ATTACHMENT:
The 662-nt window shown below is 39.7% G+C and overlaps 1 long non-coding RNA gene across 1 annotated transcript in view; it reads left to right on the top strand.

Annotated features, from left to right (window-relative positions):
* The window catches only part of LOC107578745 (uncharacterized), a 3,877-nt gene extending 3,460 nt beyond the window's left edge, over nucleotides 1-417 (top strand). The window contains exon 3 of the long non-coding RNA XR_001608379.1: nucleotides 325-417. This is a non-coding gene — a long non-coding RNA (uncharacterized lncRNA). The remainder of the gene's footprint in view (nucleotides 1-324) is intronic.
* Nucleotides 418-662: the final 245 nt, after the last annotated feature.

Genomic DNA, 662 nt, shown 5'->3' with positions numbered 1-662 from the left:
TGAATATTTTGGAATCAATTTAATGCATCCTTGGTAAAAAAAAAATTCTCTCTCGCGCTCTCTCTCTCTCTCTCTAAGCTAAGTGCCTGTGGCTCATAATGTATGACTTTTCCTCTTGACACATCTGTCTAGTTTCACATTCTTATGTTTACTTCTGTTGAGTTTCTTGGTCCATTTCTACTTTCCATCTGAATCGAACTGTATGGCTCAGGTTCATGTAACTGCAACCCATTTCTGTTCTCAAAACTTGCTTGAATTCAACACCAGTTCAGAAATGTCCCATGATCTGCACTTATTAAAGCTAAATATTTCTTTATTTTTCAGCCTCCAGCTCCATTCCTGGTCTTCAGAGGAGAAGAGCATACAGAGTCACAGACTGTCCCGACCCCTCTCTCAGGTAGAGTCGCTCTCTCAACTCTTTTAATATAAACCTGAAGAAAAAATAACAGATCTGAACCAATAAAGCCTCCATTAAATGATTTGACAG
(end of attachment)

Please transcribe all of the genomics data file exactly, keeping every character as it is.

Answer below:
The 662-nt window shown below is 39.7% G+C and overlaps 1 long non-coding RNA gene across 1 annotated transcript in view; it reads left to right on the top strand.

Annotated features, from left to right (window-relative positions):
* The window catches only part of LOC107578745 (uncharacterized), a 3,877-nt gene extending 3,460 nt beyond the window's left edge, over nucleotides 1-417 (top strand). The window contains exon 3 of the long non-coding RNA XR_001608379.1: nucleotides 325-417. This is a non-coding gene — a long non-coding RNA (uncharacterized lncRNA). The remainder of the gene's footprint in view (nucleotides 1-324) is intronic.
* Nucleotides 418-662: the final 245 nt, after the last annotated feature.

Genomic DNA, 662 nt, shown 5'->3' with positions numbered 1-662 from the left:
TGAATATTTTGGAATCAATTTAATGCATCCTTGGTAAAAAAAAAATTCTCTCTCGCGCTCTCTCTCTCTCTCTCTAAGCTAAGTGCCTGTGGCTCATAATGTATGACTTTTCCTCTTGACACATCTGTCTAGTTTCACATTCTTATGTTTACTTCTGTTGAGTTTCTTGGTCCATTTCTACTTTCCATCTGAATCGAACTGTATGGCTCAGGTTCATGTAACTGCAACCCATTTCTGTTCTCAAAACTTGCTTGAATTCAACACCAGTTCAGAAATGTCCCATGATCTGCACTTATTAAAGCTAAATATTTCTTTATTTTTCAGCCTCCAGCTCCATTCCTGGTCTTCAGAGGAGAAGAGCATACAGAGTCACAGACTGTCCCGACCCCTCTCTCAGGTAGAGTCGCTCTCTCAACTCTTTTAATATAAACCTGAAGAAAAAATAACAGATCTGAACCAATAAAGCCTCCATTAAATGATTTGACAG